A lethal attack on anti-coup protesters in Myanmar sparked fresh UN condemnation of the country’s new military regime on Sunday, as mourners held a funeral for a young woman who has become a national symbol of resistance to the junta.
Authorities have gradually ratcheted up their tactics against a massive and largely peaceful civil disobedience campaign demanding the return of ousted civilian leader Aung San Suu Kyi.
Saturday marked the deadliest day so far in more than two weeks of nationwide street demonstrations after two people were killed when security forces fired upon a rally, while a third man was shot dead in Yangon overnight.
As dusk fell Sunday in Yangon, Monywa and Myitkyina, protesters held candlelight vigils and prayer ceremonies to pay tribute to the dead.
United Nations secretary-general Antonio Guterres condemned the use of “deadly violence” against the crowd in Mandalay.
“The use of lethal force, intimidation & harassment against peaceful demonstrators is unacceptable,” Guterres wrote.
Late on Sunday, Myanmar’s foreign ministry accused the UN, and other countries of “flagrant interference” in its internal affairs.
“Despite facing the unlawful demonstrations, incitements of unrest and violence, the authorities concerned are exercising utmost restraint through minimum use of force to address the disturbances,” it said in a statement.
Security forces in the country’s second-largest city Mandalay had attempted to raid a shipyard and detain port staff on strike to protest against the army takeover.
Medical rescue workers said troops used live rounds and rubber bullets against a crowd of people who had started flinging rocks in an effort to stop the arrests.
“Two people were killed,” said Hlaing Min Oo, the chief of a Mandalay-based volunteer emergency rescue team.
Another 30 were wounded, with half of the injuries from live rounds, he added.
A graphic video circulated on Facebook showing a teenaged victim splayed on the ground and bleeding from his head as a bystander placed a hand on his chest to feel for a heartbeat.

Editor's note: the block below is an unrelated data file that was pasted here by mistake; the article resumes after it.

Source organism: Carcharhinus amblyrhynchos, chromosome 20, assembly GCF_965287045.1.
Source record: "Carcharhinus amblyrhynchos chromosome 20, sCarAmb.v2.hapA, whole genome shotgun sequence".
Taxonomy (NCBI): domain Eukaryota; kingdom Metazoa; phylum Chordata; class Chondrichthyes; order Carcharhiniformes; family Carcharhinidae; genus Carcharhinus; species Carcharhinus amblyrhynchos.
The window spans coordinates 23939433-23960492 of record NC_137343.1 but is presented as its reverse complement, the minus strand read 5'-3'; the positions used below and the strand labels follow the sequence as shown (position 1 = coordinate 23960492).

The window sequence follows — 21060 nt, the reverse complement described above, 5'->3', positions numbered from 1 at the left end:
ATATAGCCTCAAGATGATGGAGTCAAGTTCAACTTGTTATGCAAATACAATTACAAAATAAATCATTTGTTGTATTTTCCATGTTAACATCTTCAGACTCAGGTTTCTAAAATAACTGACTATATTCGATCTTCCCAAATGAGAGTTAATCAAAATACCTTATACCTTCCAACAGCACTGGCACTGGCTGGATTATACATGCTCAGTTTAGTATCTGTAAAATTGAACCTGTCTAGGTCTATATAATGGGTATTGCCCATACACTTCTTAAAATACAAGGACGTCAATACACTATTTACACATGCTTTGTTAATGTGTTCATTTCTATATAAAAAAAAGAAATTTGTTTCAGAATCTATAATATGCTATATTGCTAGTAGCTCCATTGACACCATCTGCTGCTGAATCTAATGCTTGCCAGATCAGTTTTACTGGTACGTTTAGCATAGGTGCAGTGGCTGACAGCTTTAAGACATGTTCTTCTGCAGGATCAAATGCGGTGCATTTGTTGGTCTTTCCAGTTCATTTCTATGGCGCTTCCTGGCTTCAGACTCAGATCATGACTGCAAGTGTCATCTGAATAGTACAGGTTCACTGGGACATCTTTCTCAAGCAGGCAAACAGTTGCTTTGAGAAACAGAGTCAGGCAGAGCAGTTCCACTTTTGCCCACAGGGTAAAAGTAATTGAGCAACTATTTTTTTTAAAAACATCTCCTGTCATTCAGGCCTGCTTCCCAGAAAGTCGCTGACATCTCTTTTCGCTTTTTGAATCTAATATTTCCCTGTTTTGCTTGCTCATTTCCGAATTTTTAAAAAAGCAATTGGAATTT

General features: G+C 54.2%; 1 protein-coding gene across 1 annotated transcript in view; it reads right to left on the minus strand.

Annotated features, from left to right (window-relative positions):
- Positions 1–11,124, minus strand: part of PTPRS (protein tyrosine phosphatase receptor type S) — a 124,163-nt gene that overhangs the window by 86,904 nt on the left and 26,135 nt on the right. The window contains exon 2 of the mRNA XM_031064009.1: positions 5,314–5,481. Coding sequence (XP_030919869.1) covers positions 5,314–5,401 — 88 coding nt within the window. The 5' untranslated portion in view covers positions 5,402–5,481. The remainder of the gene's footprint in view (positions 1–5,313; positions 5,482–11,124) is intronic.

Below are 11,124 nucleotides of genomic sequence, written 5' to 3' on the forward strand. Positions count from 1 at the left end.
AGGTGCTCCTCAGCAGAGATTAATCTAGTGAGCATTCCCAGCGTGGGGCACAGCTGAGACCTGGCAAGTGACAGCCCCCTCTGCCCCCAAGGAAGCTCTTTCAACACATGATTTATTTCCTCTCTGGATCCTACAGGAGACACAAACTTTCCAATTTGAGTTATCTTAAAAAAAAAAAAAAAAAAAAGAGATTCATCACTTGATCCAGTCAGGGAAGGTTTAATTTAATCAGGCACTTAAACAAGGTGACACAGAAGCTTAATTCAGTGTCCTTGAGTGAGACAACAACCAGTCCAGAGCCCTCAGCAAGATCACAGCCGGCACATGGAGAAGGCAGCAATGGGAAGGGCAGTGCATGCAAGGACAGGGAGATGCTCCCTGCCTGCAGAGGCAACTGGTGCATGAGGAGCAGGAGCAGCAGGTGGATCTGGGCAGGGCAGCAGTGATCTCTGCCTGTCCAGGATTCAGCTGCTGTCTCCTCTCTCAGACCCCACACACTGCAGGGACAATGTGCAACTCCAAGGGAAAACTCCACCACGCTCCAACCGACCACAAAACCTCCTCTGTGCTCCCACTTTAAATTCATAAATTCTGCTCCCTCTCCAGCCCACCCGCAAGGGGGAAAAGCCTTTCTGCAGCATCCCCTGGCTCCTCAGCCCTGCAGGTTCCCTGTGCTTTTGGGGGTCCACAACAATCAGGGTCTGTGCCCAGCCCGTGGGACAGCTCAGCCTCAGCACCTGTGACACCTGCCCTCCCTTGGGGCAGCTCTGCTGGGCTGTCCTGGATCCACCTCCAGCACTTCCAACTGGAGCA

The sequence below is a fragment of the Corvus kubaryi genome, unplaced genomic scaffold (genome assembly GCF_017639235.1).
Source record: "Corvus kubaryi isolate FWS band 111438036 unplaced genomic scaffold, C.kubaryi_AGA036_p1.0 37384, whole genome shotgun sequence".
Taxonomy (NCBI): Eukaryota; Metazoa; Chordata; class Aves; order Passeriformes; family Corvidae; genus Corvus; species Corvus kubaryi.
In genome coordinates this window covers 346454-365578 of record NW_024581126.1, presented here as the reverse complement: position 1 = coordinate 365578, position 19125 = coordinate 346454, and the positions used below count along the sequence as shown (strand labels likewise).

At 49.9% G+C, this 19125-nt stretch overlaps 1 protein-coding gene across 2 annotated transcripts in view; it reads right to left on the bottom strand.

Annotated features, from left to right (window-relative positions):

State media made no mention of the deaths but blamed demonstrators for the affray and said protest leaders had been detained.
“Some” protesters had been injured by security forces, the Global New Light of Myanmar reported, along with three soldiers and eight police officers.
In a separate incident on Saturday, a 30-year-old man was killed in Yangon while patrolling the neighbourhood as part of an initiative to guard against night-time arrests of activists.
Tin Htut Hein’s sister-in-law said he had been shot dead by police.
“His wife is now heartbroken,” she said. “They have a four-year-old son.”
Police claimed 20 people attacked a vehicle while officers tried to bring an injured man to hospital, the state-run broadcaster said, and reportedly fired warning shots to disperse the group.
Large crowds had returned to the streets of Mandalay on Sunday, undeterred by the previous day’s violence, with rallies also staged further south in Yangon.
In the capital Naypyidaw, a funeral service was held for a young protester who died Friday after being shot in the head at a rally.
Mya Thwate Thwate Khaing, who turned 20 almost two weeks ago as she lay unconscious in a hospital bed, has since become a potent symbol of the campaign against military rule.
A large motorbike guard of honour accompanied her funeral procession, alongside vehicles adorned with floral wreaths and large photos of the grocery store worker.
Vigils in her honour have been held elsewhere in the country by protesters reciting the Metta Sutta, a Buddhist prayer urging protection from harm.
Much of Myanmar has been in uproar since troops detained Suu Kyi on Feb 1, with massive street demonstrations in major cities and isolated villages across the country.
The US, Britain and Canada have all responded with sanctions targeting Myanmar’s top generals.
European Union foreign ministers will meet Monday to discuss their own measures against the regime.
Nearly 570 people have been detained since the army takeover, according to the Assistance Association for Political Prisoners monitoring group.
Among those targeted have been railway workers, civil servants and bank staff, who have walked off their jobs as part of the anti-coup campaign.
Popular actor Lu Min became the latest high-profile celebrity taken into custody for denouncing the regime.
“Many police trucks came and arrested (him),” said his wife Khin Sabel Oo, in a video she broadcast live on Facebook as her husband was taken away overnight.
Suu Kyi has not been seen since she was detained in a dawn raid but has been hit with two charges by the junta, one of them for possessing unregistered walkie-talkies.
Her hearing is expected on March 1.